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FSU PET 3322 - Anatomy and Physiology Exam 2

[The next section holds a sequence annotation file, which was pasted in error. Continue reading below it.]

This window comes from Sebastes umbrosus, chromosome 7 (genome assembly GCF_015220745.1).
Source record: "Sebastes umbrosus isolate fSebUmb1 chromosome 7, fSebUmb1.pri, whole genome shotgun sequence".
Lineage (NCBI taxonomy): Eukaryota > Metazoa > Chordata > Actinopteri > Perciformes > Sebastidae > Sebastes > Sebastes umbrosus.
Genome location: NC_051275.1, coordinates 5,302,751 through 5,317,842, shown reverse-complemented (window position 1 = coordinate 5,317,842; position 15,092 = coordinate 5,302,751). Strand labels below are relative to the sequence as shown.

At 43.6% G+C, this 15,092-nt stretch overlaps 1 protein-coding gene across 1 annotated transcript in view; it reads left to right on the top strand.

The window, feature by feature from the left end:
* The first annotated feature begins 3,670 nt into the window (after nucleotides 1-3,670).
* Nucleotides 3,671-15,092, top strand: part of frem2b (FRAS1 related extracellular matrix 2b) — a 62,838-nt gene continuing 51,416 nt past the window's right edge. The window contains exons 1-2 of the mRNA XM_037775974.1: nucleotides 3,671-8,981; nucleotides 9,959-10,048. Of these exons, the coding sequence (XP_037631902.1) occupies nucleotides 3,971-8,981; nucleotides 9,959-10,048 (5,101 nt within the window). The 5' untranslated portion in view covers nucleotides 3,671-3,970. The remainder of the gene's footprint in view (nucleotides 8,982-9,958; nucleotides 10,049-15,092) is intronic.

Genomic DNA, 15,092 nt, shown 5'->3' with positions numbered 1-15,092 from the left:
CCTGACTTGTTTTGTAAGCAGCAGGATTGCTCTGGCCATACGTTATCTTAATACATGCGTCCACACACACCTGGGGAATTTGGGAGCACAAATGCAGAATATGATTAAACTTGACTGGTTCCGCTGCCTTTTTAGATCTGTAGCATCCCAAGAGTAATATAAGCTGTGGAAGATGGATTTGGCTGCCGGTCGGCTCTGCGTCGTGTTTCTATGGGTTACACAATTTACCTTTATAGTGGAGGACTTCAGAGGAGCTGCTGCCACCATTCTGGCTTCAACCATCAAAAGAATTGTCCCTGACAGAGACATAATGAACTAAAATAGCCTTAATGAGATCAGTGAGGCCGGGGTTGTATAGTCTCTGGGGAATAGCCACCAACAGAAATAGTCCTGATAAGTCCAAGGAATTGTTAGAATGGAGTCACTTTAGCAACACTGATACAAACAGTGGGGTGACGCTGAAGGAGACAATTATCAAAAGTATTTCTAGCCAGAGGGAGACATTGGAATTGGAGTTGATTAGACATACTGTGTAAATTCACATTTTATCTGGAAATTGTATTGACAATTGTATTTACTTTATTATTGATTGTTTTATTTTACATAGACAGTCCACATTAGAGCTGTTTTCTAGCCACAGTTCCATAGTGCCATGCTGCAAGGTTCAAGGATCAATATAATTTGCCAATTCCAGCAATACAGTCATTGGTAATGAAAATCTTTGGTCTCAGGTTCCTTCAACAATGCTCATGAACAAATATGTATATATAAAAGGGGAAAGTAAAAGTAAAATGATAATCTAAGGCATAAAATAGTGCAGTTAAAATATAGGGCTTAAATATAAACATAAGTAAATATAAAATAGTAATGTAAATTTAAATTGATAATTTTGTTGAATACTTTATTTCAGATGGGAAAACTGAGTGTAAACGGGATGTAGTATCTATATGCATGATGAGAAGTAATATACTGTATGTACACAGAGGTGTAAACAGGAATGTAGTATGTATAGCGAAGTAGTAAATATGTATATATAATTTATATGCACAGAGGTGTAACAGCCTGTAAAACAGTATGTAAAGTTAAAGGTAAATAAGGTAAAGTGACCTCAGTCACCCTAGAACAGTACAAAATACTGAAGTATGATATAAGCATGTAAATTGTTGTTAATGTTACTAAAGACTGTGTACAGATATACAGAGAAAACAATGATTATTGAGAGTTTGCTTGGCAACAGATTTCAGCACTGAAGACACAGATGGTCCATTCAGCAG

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1Anatomy and Physiology Exam 2The Endocrine System: An Overview Define an endocrine gland and list the major endocrine glands of the body and their locations.An Endocrine gland is a gland in the body that releases its substance to the blood stream within the body. The substances, called hormones, and then go their respective target tissues to cause an effect. The major endocrine glands in the body are the pituitary gland, the thyroid and parathyroid, the adrenal glands, and the pineal gland. The pituitary is located near the hypothalamus in the brain, the thyroid is near the throat, theparathyroid is behind the thyroid, the adrenal is above the kidneys, and the pineal is also in the brain.Hormones 2. Define a hormone, and describe the chemical categories of hormones. The hormone is the chemical messengers that are released from these endocrine glands. They travel the blood stream, and cause widespread affects on the body when they bind to their target. The effects, unlike neural signals,are long lasting. The effects range from mostly growth and repair, development, homeostasis, pH balance etc. Now there are two categories of hormones and these depend on the structure. The peptide hormones are made by amino acids and the steroid hormones are made from cholesterol (another reason cholesterol is important). Then you have another class called the eicosanoids, which arise from lipids. They work by altering cell permeability, protein synthesis, enzyme activation/deactivation, stimulate mitosis. The peptide hormones are amino acid based, meaning they can’t cross the cell’s membrane. Thus they act via a second messenger system.2The steroid hormones can readily diffuse into the cell and will act directly on a receptor in the cell to exert its effects. The eicosanoids are the leukotriens and the prostaglandins. These help mediate inflammation and blood pressure. Explain the relationship of hormones to target cells and the types of changes that result in target cells in response to hormone stimulation. Hormones are released to the blood stream and will bind to their target cells (could be in different part of the body the where they were released). They act on the cell by altering cell permeability, protein synthesis, enzyme activation/deactivation, stimulate mitosis. The eicosanoids work to control inflammation, regulate blood pressureThey promote widespread effects throughout the body. 4. Describe the second messenger systems used by amino acid-based hormones. Since the amino-acid based hormones are, well, made of amino acids, they can’t cross the hydrophobic portion of the plasma membrane. So they will bind to a receptor on the surface of the cell. So it exerts its effects through a second messanger system called cyclic AMP.First, the hormone will bind to the receptor. This binding will then initiate a chain inside the cell called the second messanger system. A molecule called a G-protein will be activated via a GTP, which is activated when the hormonebinds. The G-protein will then in turn activate something called adenylate cyclase. This enzyme will then use an ATP molecule and convert it to cAMP, and this will go to activate a protein kinase. Everything in the body is really done through phosphyorlation and dephospyorlation, and the protein kinase is the enzyme that does that. So the one hormone attached to the receptor, went through many steps (which you have to know) to finally activate a protein kinase. The second messanger system is effective as there is a huge amplification effect. For example, it only takes one molecule of the hormone to start the cascade, but many G-proteins can be activated, which can activate many adenylate cycles, which activate many more cAMP etc.3Now cAMP isn’t always used, sometimes the cells used the PIP-calcium messanger. This follows the G-protein to activate a phospolipase C. This will then split to a PIP and DAG/IP3. The DAG goes on to activate a kinase, and the IP3 will be the one to release calcium from its storage. THEN calcium will bind to another protein called calmodulim to amplify its effects if necessary.This is all really memorizing pathways. 5. Explain the mechanism of intracellular activation used by steroid hormones and thyroid hormone. Now the steroid hormones are different, as they can diffuse right into the cell to exert their effects. They still bind to a receptor, but the receptor is intracellular—inside the cell.They will bind to the receptor, and then it’ll act directly on the DNA to exert whatever its effects are. So no cascade of effects to go through. 6. Examine the factors that determine target cell activation and compare how the cell uses up-regulation and down-regulation to alter its responsiveness to a hormone.The factors that determine if a hormone will bind to a cell are first, the cell needs the proper receptors for the hormone. For example, ADH hormone (we will get to the different hormones later) acts to absorb water from the kidneys, so there will not be receptors for this hormone on a muscle cell, as it does not act on the muscle. Other factors depend on the blood level of the hormone, or how much is in the blood. This will be important for the up and down-regulations. Also, the number of available receptors and the strength of the binding will all affect the cell activation.Up-regulation occurs when a certain stimuli, say a need for a certain hormone in the body, causes the cell to express more receptors for that hormone. Thus, the regulation of that hormone is increased and with more receptors, more will bind and the hormonal effect will be greater. Down-regulation is the exact opposite—when the cell no longer needs that hormone, it will repress its receptors.So the cell controls its intake of the hormone by expressing either more or fewer receptors.47. Identify the factors that affect circulating hormone concentration and the differences in the time required for theeffects of hormones to be seen in target cells.Factors that affect the hormone concentration depend on if the body is in need of that hormone. How will the bodylet the endocrine glands know when it needs a hormone? The body communicates via positive and negative feedback. Positive feedback is when some stimuli in the body cause the gland to secrete more of its hormone. An example word is with the parathyroid gland secreting its hormone PTH. This hormone functions to increase the blood concentration of calcium. So if the blood